Psychotic symptoms, defined as the occurrence of delusions or hallucinations, are frequent in Alzheimer Disease (AD+Psychosis, AD+P), affecting ~ 40% to 60% of individuals with AD. Psychosis is a marker for a subtype of AD associated with more rapid cognitive and functional decline, poor outcomes including premature institutionalization, and elevated caregiver distress. Current treatments for AD+P have limited efficacy and cause excess mortality. It is thus imperative to develop a translational approach to promote discovery regarding the biology of AD+P and identify opportunities to intervene to prevent its adverse trajectory. To address this goal, we have exploited our initial observation of the familial aggregation of AD+P, now replicated in two independent cohorts. During the current funding period we have completed the first Genome-Wide Association Study (GWAS) of AD+P, finding strong preliminary evidence for association with novel loci and with psychosis risk loci shared with schizophrenia. We have similarly found evidence of association of AD+P with genetic variation in the putative schizophrenia risk gene, neuregulin1 (NRG1), which we demonstrated impacts expression of mRNA transcripts of novel NRG1 exons. In contrast we have found that AD+P is not associated with several established risk genes for neurodegeneration. Finally, we have clarified that the adverse cognitive trajectory of AD+P emerges within the earliest stages of AD, and have developed innovative analytic methods to chart personal trajectories of cognitive decline and test the impact of genetic variation on them. These findings have led us to hypothesize that AD+P results from a set of risk alleles that includes common psychosis risk alleles, but is independent of those conferring risk for AD;and that these risk alleles alter the molecular milieu within the brain resulting in a more rapidly deteriorating neurodegenerative trajectory. We will test our hypotheses, capitalizing on the initia success of our GWAS to further identify common genetic variants associated with AD+P in a staged analysis of nearly 10,000 subjects (Aim 1), utilize these variants to predict the adverse cognitive and behavioral trajectory of AD+P in two well characterized cohorts (Aim 2), and leverage a high quality cerebral cortex transcriptome dataset to identify the molecular changes associated with the AD+P risk alleles (Aim 3). Upon completion, the planned studies will have identified a set of common genetic variants which predict cognitive and behavioral outcomes in AD and will have established gene transcript levels altered by these variants. Such findings could provide for generation of an AD+P "gene chip" to predict the poor outcomes associated with AD+P and thus target individuals for more aggressive intervention. Similarly, findings will guide studies to delineate the brain mechanisms leading to the development of psychosis in AD.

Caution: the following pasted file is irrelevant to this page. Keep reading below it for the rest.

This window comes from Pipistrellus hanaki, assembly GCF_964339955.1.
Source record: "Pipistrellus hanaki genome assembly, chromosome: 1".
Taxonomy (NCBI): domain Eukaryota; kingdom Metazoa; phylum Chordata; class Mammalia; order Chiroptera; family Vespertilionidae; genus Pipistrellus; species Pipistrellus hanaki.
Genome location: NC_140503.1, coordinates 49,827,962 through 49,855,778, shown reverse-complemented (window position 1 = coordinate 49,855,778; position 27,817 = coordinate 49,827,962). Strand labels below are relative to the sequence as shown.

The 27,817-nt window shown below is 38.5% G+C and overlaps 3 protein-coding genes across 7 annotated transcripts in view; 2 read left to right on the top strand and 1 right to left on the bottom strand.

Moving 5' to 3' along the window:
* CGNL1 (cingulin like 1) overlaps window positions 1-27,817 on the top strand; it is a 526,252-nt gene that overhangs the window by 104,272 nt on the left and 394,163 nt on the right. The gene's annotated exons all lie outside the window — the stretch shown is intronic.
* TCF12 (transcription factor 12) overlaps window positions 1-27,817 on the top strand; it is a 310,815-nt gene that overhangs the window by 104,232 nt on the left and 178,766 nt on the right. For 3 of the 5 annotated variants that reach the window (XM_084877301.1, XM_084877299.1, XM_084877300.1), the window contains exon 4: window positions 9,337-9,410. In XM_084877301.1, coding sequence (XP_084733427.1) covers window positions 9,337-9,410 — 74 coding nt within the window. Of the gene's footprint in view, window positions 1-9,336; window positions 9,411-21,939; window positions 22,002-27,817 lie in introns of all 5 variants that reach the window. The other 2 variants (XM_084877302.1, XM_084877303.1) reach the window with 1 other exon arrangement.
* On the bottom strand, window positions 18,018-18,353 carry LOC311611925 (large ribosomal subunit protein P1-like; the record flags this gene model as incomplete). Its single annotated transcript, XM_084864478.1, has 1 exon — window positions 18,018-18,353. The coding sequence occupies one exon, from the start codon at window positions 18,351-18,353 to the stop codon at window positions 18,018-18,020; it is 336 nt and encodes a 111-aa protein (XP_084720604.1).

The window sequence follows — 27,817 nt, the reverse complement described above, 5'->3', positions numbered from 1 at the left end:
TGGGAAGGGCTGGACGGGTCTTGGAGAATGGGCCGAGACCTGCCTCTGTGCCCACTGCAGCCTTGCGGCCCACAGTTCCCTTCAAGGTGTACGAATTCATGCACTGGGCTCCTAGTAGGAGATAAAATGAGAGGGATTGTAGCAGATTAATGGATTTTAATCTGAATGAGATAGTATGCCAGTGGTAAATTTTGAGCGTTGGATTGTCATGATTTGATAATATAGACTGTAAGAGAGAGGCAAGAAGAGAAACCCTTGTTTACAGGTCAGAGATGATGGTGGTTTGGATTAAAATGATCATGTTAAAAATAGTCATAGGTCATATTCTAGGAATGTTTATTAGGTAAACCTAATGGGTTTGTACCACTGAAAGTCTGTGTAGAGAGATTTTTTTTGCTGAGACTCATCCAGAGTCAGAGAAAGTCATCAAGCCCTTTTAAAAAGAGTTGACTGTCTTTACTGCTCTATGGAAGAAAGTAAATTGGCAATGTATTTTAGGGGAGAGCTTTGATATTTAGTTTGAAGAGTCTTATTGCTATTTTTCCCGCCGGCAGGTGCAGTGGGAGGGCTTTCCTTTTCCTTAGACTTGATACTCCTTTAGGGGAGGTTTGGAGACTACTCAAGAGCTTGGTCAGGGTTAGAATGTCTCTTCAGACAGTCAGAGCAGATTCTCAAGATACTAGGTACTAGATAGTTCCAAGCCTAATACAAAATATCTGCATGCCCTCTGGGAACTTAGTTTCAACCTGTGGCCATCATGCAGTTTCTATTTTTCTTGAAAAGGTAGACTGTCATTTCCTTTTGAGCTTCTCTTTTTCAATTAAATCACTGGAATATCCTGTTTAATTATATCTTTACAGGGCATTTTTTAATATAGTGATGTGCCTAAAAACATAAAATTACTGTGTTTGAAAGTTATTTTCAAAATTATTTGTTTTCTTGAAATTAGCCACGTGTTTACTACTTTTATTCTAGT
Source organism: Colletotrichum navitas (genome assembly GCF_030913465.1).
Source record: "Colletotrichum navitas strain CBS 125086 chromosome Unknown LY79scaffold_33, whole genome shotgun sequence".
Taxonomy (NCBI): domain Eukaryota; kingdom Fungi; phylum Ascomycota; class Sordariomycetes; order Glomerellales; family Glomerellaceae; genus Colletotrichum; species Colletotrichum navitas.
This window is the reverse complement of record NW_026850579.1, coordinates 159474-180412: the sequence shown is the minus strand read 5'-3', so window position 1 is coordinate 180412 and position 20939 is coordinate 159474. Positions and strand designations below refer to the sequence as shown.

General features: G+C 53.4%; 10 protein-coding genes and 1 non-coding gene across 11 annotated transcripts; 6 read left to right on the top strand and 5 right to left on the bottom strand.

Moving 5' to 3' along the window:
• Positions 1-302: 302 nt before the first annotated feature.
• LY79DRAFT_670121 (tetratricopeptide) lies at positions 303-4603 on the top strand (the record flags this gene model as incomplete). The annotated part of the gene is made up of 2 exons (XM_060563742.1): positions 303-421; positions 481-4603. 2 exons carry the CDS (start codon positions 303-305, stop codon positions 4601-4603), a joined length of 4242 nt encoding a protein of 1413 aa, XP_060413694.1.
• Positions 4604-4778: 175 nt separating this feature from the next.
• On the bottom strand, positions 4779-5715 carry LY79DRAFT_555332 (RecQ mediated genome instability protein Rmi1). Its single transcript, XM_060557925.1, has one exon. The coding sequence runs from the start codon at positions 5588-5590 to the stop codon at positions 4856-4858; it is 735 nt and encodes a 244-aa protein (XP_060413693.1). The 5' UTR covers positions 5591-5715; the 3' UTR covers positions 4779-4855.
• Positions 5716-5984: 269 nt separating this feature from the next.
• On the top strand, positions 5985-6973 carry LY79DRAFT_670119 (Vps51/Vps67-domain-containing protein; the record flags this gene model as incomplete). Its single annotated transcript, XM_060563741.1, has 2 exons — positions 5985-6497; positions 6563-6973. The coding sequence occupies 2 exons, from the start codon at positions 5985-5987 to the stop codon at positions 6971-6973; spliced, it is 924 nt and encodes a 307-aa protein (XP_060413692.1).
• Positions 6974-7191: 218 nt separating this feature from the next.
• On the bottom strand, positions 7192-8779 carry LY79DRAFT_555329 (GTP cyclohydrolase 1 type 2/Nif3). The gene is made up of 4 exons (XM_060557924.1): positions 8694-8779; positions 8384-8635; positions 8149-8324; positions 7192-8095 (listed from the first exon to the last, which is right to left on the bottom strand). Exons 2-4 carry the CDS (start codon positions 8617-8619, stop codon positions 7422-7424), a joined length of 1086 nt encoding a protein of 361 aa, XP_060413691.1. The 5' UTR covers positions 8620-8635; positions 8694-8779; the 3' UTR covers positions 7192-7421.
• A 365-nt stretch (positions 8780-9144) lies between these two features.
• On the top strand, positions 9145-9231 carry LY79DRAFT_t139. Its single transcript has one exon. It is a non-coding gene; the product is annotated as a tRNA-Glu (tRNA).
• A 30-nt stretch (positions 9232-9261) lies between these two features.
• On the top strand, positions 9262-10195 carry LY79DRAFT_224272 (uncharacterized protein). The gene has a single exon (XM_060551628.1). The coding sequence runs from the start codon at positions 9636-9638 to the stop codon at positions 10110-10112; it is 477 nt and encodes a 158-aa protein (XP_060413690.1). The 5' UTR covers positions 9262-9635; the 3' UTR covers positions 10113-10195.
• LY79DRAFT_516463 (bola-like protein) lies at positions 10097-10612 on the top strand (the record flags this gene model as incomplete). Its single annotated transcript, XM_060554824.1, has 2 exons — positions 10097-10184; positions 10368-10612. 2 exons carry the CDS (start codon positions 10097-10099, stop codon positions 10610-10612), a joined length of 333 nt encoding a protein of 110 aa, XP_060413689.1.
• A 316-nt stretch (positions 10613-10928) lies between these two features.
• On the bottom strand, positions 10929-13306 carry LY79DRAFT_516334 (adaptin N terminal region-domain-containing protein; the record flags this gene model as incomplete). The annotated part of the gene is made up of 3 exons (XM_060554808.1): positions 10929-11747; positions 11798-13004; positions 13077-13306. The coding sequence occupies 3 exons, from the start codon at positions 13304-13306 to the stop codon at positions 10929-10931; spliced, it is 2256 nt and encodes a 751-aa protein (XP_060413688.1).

Individuals who develop psychotic symptoms such as delusions or hallucinations during Alzheimer disease have a more rapid deterioration and worse outcomes. We have found that the risk for developing psychosis during Alzheimer disease is influenced by genetic factors. In this grant we will conduct a large scale genetic analysis of individuals with Alzheimer disease (both with and without psychosis), in an effort to identify the specific genetic markers that lead to psychotic symptoms in Alzheimer disease. We will further test whether these genetic markers can be used to predict more rapid deterioration and examine whether they affect the amount of their respective genes that are expressed in brain tissue.
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